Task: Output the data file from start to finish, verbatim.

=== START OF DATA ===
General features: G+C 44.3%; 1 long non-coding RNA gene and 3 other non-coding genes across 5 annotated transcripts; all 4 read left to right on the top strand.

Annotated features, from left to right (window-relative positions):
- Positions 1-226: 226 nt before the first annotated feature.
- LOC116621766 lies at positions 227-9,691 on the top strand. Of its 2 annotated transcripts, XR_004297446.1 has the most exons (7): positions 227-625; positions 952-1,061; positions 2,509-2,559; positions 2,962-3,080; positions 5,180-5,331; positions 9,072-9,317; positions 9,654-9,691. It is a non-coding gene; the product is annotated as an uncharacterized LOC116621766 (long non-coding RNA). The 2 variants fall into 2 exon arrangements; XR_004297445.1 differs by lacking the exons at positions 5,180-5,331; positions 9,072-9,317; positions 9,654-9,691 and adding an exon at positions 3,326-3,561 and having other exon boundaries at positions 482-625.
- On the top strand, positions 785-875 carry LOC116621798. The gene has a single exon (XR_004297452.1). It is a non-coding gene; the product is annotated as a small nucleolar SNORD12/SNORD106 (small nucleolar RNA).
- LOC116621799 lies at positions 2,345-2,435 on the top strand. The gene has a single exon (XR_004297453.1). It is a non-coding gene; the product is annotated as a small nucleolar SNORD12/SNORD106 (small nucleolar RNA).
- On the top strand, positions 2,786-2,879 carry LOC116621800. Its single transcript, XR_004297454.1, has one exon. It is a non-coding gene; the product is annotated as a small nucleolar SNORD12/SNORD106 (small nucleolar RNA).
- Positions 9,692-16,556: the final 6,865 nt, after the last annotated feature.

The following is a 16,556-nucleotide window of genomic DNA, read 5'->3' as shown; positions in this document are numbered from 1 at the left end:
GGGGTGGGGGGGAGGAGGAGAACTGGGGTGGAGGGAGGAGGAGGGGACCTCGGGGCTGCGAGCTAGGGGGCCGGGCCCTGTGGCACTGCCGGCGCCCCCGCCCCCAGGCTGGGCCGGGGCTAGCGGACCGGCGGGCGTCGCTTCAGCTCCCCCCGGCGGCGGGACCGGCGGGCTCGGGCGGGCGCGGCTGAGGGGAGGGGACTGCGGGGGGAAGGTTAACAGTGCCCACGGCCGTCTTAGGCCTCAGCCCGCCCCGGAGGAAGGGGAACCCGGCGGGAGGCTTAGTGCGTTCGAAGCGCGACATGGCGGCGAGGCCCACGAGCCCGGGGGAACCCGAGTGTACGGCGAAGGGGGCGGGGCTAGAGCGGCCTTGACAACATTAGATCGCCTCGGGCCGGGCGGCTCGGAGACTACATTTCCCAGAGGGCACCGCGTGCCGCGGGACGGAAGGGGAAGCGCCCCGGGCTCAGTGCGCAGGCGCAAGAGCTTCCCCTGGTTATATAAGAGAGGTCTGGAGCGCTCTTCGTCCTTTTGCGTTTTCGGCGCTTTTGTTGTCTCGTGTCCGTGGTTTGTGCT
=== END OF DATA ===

General features: G+C 44.3%; 1 long non-coding RNA gene and 3 other non-coding genes across 5 annotated transcripts; all 4 read left to right on the top strand.

Annotated features, from left to right (window-relative positions):
- Positions 1-226: 226 nt before the first annotated feature.
- LOC116621766 lies at positions 227-9,691 on the top strand. Of its 2 annotated transcripts, XR_004297446.1 has the most exons (7): positions 227-625; positions 952-1,061; positions 2,509-2,559; positions 2,962-3,080; positions 5,180-5,331; positions 9,072-9,317; positions 9,654-9,691. It is a non-coding gene; the product is annotated as an uncharacterized LOC116621766 (long non-coding RNA). The 2 variants fall into 2 exon arrangements; XR_004297445.1 differs by lacking the exons at positions 5,180-5,331; positions 9,072-9,317; positions 9,654-9,691 and adding an exon at positions 3,326-3,561 and having other exon boundaries at positions 482-625.
- On the top strand, positions 785-875 carry LOC116621798. The gene has a single exon (XR_004297452.1). It is a non-coding gene; the product is annotated as a small nucleolar SNORD12/SNORD106 (small nucleolar RNA).
- LOC116621799 lies at positions 2,345-2,435 on the top strand. The gene has a single exon (XR_004297453.1). It is a non-coding gene; the product is annotated as a small nucleolar SNORD12/SNORD106 (small nucleolar RNA).
- On the top strand, positions 2,786-2,879 carry LOC116621800. Its single transcript, XR_004297454.1, has one exon. It is a non-coding gene; the product is annotated as a small nucleolar SNORD12/SNORD106 (small nucleolar RNA).
- Positions 9,692-16,556: the final 6,865 nt, after the last annotated feature.

The following is a 16,556-nucleotide window of genomic DNA, read 5'->3' as shown; positions in this document are numbered from 1 at the left end:
GGGGTGGGGGGGAGGAGGAGAACTGGGGTGGAGGGAGGAGGAGGGGACCTCGGGGCTGCGAGCTAGGGGGCCGGGCCCTGTGGCACTGCCGGCGCCCCCGCCCCCAGGCTGGGCCGGGGCTAGCGGACCGGCGGGCGTCGCTTCAGCTCCCCCCGGCGGCGGGACCGGCGGGCTCGGGCGGGCGCGGCTGAGGGGAGGGGACTGCGGGGGGAAGGTTAACAGTGCCCACGGCCGTCTTAGGCCTCAGCCCGCCCCGGAGGAAGGGGAACCCGGCGGGAGGCTTAGTGCGTTCGAAGCGCGACATGGCGGCGAGGCCCACGAGCCCGGGGGAACCCGAGTGTACGGCGAAGGGGGCGGGGCTAGAGCGGCCTTGACAACATTAGATCGCCTCGGGCCGGGCGGCTCGGAGACTACATTTCCCAGAGGGCACCGCGTGCCGCGGGACGGAAGGGGAAGCGCCCCGGGCTCAGTGCGCAGGCGCAAGAGCTTCCCCTGGTTATATAAGAGAGGTCTGGAGCGCTCTTCGTCCTTTTGCGTTTTCGGCGCTTTTGTTGTCTCGTGTCCGTGGTTTGTGCT